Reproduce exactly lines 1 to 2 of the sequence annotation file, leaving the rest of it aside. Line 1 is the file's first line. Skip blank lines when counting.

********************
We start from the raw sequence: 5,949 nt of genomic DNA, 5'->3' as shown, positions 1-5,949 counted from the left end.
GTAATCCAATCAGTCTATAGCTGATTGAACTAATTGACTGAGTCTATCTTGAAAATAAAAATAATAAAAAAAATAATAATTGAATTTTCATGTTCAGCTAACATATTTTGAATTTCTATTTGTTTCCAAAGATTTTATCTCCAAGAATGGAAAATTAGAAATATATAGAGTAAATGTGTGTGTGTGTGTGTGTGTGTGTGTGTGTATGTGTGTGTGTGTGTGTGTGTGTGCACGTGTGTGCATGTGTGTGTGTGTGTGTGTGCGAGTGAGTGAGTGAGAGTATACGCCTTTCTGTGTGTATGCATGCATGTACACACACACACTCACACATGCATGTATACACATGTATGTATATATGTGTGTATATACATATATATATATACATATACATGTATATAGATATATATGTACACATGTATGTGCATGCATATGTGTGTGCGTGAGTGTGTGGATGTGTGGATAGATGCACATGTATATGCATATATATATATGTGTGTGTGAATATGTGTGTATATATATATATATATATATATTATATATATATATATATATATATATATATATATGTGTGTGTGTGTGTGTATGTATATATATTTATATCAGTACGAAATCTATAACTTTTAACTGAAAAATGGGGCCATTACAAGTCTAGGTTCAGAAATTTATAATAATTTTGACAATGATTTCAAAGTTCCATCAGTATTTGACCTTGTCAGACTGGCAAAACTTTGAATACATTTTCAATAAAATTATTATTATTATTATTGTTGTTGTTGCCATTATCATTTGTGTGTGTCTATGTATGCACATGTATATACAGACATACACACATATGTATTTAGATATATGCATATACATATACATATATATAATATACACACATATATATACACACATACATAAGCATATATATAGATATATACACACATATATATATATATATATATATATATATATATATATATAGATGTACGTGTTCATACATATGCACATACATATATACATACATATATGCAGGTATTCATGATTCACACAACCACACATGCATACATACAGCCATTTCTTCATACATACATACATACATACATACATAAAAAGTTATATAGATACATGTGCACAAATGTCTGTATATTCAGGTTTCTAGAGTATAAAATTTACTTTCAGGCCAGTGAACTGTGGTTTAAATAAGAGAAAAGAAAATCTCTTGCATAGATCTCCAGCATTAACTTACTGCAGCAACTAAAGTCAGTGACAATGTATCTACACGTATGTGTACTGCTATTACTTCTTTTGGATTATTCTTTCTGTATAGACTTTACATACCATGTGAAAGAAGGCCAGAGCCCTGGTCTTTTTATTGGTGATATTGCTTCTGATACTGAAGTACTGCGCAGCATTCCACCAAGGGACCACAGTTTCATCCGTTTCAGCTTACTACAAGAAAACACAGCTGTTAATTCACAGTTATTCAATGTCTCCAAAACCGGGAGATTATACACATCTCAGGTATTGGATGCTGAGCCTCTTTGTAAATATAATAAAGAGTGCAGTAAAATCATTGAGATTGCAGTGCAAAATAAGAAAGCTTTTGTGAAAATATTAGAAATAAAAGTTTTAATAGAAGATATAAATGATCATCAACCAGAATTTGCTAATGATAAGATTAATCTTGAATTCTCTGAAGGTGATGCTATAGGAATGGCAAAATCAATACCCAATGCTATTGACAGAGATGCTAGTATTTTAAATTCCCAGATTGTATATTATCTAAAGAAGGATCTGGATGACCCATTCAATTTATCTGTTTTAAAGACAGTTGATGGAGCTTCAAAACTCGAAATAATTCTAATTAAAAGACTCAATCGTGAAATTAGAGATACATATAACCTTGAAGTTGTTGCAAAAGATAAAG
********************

We start from the raw sequence: 5,949 nt of genomic DNA, 5'->3' as shown, positions 1-5,949 counted from the left end.
GTAATCCAATCAGTCTATAGCTGATTGAACTAATTGACTGAGTCTATCTTGAAAATAAAAATAATAAAAAAAATAATAATTGAATTTTCATGTTCAGCTAACATATTTTGAATTTCTATTTGTTTCCAAAGATTTTATCTCCAAGAATGGAAAATTAGAAATATATAGAGTAAATGTGTGTGTGTGTGTGTGTGTGTGTGTGTGTATGTGTGTGTGTGTGTGTGTGTGTGCACGTGTGTGCATGTGTGTGTGTGTGTGTGTGCGAGTGAGTGAGTGAGAGTATACGCCTTTCTGTGTGTATGCATGCATGTACACACACACACTCACACATGCATGTATACACATGTATGTATATATGTGTGTATATACATATATATATATACATATACATGTATATAGATATATATGTACACATGTATGTGCATGCATATGTGTGTGCGTGAGTGTGTGGATGTGTGGATAGATGCACATGTATATGCATATATATATATGTGTGTGTGAATATGTGTGTATATATATATATATATATATATTATATATATATATATATATATATATATATATATGTGTGTGTGTGTGTGTATGTATATATATTTATATCAGTACGAAATCTATAACTTTTAACTGAAAAATGGGGCCATTACAAGTCTAGGTTCAGAAATTTATAATAATTTTGACAATGATTTCAAAGTTCCATCAGTATTTGACCTTGTCAGACTGGCAAAACTTTGAATACATTTTCAATAAAATTATTATTATTATTATTGTTGTTGTTGCCATTATCATTTGTGTGTGTCTATGTATGCACATGTATATACAGACATACACACATATGTATTTAGATATATGCATATACATATACATATATATAATATACACACATATATATACACACATACATAAGCATATATATAGATATATACACACATATATATATATATATATATATATATATATATATATATAGATGTACGTGTTCATACATATGCACATACATATATACATACATATATGCAGGTATTCATGATTCACACAACCACACATGCATACATACAGCCATTTCTTCATACATACATACATACATACATACATAAAAAGTTATATAGATACATGTGCACAAATGTCTGTATATTCAGGTTTCTAGAGTATAAAATTTACTTTCAGGCCAGTGAACTGTGGTTTAAATAAGAGAAAAGAAAATCTCTTGCATAGATCTCCAGCATTAACTTACTGCAGCAACTAAAGTCAGTGACAATGTATCTACACGTATGTGTACTGCTATTACTTCTTTTGGATTATTCTTTCTGTATAGACTTTACATACCATGTGAAAGAAGGCCAGAGCCCTGGTCTTTTTATTGGTGATATTGCTTCTGATACTGAAGTACTGCGCAGCATTCCACCAAGGGACCACAGTTTCATCCGTTTCAGCTTACTACAAGAAAACACAGCTGTTAATTCACAGTTATTCAATGTCTCCAAAACCGGGAGATTATACACATCTCAGGTATTGGATGCTGAGCCTCTTTGTAAATATAATAAAGAGTGCAGTAAAATCATTGAGATTGCAGTGCAAAATAAGAAAGCTTTTGTGAAAATATTAGAAATAAAAGTTTTAATAGAAGATATAAATGATCATCAACCAGAATTTGCTAATGATAAGATTAATCTTGAATTCTCTGAAGGTGATGCTATAGGAATGGCAAAATCAATACCCAATGCTATTGACAGAGATGCTAGTATTTTAAATTCCCAGATTGTATATTATCTAAAGAAGGATCTGGATGACCCATTCAATTTATCTGTTTTAAAGACAGTTGATGGAGCTTCAAAACTCGAAATAATTCTAATTAAAAGACTCAATCGTGAAATTAGAGATACATATAACCTTGAAGTTGTTGCAAAAGATAAAG